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Put NBC's 'Blacklist' On Your Watchlist
September 22, 2013  | By David Bianculli  | 2 comments
 

Very little about the premise of NBC’s Blacklist, which has a canny career criminal ominously advising a young female profiler, is original – but that doesn’t mean it isn’t good.  Because it is…

The two key stock ingredients in this new NBC drama series, which premieres Monday night at 10 ET, come straight from Silence of the Lambs (most-wanted villain guides and manipulates and challenges spunky woman FBI agent) and Alias (beautiful young spy has looks and skills to kill, and a mysterious past, just like the loved ones around her). You hear the overall idea – each week, the bad guy works with his good-girl “protégé” to apprehend other global villains – and the first impulse is to yawn. Especially since NBC already has Hannibal, a sleepy prequel with a similar pedigree.

Except.

Except The Blacklist stars, as the central, inscrutable “bad guy,” James Spader, who plays the role of Raymond “Red” Reddington as part bully, part Mensa showoff, part Jedi master, and part Cheshire cat. It’s a lot to ask of an actor to take on a role so similar to that for which Anthony Hopkins won an Oscar, much less to make it his own, but Spader does both.

The Blacklist creator Joe Bokenkamp has handed Spader the first TV series in which the actor gets to join, and shape, from the start. The former movie star originally shifted to TV as part of a one-season reboot of ABC’s The Practice, which, with his boldly original character of attorney Alan Shore in tow, morphed into the equally unusual Boston Legal. After that, Spader appeared for one season on another series which, like The Practice, was maneuvering to keep going despite the absence of its central star: NBC’s The Office, which lost Steve Carell only to have Spader step in, temporarily, as gonzo boss Robert California.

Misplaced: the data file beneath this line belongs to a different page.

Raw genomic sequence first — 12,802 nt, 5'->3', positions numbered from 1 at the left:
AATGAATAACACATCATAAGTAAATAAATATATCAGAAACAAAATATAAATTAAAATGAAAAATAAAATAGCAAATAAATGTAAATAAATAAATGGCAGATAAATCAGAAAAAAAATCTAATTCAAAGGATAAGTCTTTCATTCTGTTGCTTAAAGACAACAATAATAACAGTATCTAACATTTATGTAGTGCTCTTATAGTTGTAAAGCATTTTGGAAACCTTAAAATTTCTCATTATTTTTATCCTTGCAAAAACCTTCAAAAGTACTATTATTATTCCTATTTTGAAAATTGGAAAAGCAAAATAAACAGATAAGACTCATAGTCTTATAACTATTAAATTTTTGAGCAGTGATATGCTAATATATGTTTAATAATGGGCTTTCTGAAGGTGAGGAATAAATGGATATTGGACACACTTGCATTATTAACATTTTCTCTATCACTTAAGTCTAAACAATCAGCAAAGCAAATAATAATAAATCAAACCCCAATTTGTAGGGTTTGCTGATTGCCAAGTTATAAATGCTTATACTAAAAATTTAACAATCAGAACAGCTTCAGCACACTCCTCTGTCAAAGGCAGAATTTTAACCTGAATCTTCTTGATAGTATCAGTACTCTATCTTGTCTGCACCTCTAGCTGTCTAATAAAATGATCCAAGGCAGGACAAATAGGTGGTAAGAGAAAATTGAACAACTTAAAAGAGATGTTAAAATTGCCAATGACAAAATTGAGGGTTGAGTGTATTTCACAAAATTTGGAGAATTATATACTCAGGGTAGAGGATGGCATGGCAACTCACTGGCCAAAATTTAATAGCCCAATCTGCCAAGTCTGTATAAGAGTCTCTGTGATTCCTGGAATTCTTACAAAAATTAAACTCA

For The Blacklist, though, Spader is starting with a new show, from scratch. And from the opening scene (shown at top), when his most-wanted-fugitive Red walks into the FBI headquarters and surrenders, he not only owns it. He makes us want to buy it, too.

That his co-star, Megan Boone, is such a relatively fresh face and unknown factor, is another plus (if you know her at all, it’s probably from playing the deputy district attorney on the short-lived Law & Order: LA, but that’s not very likely). In Monday’s premiere episode, they meet in a way that seems cruelly unfair. Even though he’s sequestered behind the most escape-proof set-up a maximum-security facility can rig up, when she enters the same space, it’s as though she’s literally walking into the lion’s den, and could be swallowed whole in one bite, with Spader’s confident, charismatic, sinister schemer licking his chops.

But Boone, as she proves even before the initial hour is up, has some solid acting chops of her own. It’s one reason The Blacklist works. Boone’s character of new FBI profiler Elizabeth Keen has secrets of her own – and it’s clear that she, like Red, is not to be underestimated or easily dismissed.

Also arguing against instant dismissal of this new series: In the first episode, a lot of money and effort is spent to make the action sequences riveting and impressively staged. That sort of money will vanish soon enough, but it’s a good grabber with which to start the show, and propels the narrative so that the real red meat, Red’s one-on-one verbal duels with Elizabeth, arrives right on time, and with the right amount of spice.

All that’s missing, for now, are soma fava beans and a nice chianti…

 
 
 
 
 
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2 Comments
 
 
Sandy
What a GREAT story with such surprising twists and turns. James Spader is phenomenal in his role. I'm VERY impressed and look forward to each episode. Pretty amazing for me to look forward to an episode of TV.
Nov 30, 2013   |  Reply
 
 
kdbp
caught Sep 23's episode. set the dvr for next week's episode. liked spader. **** spoiler alert ******* intrigued by keen's discovery at show's end of the items in the floor underneath the carpet....................... probably more intriguing than the action leading up to keen's discovery........
Sep 25, 2013   |  Reply
 
 
 
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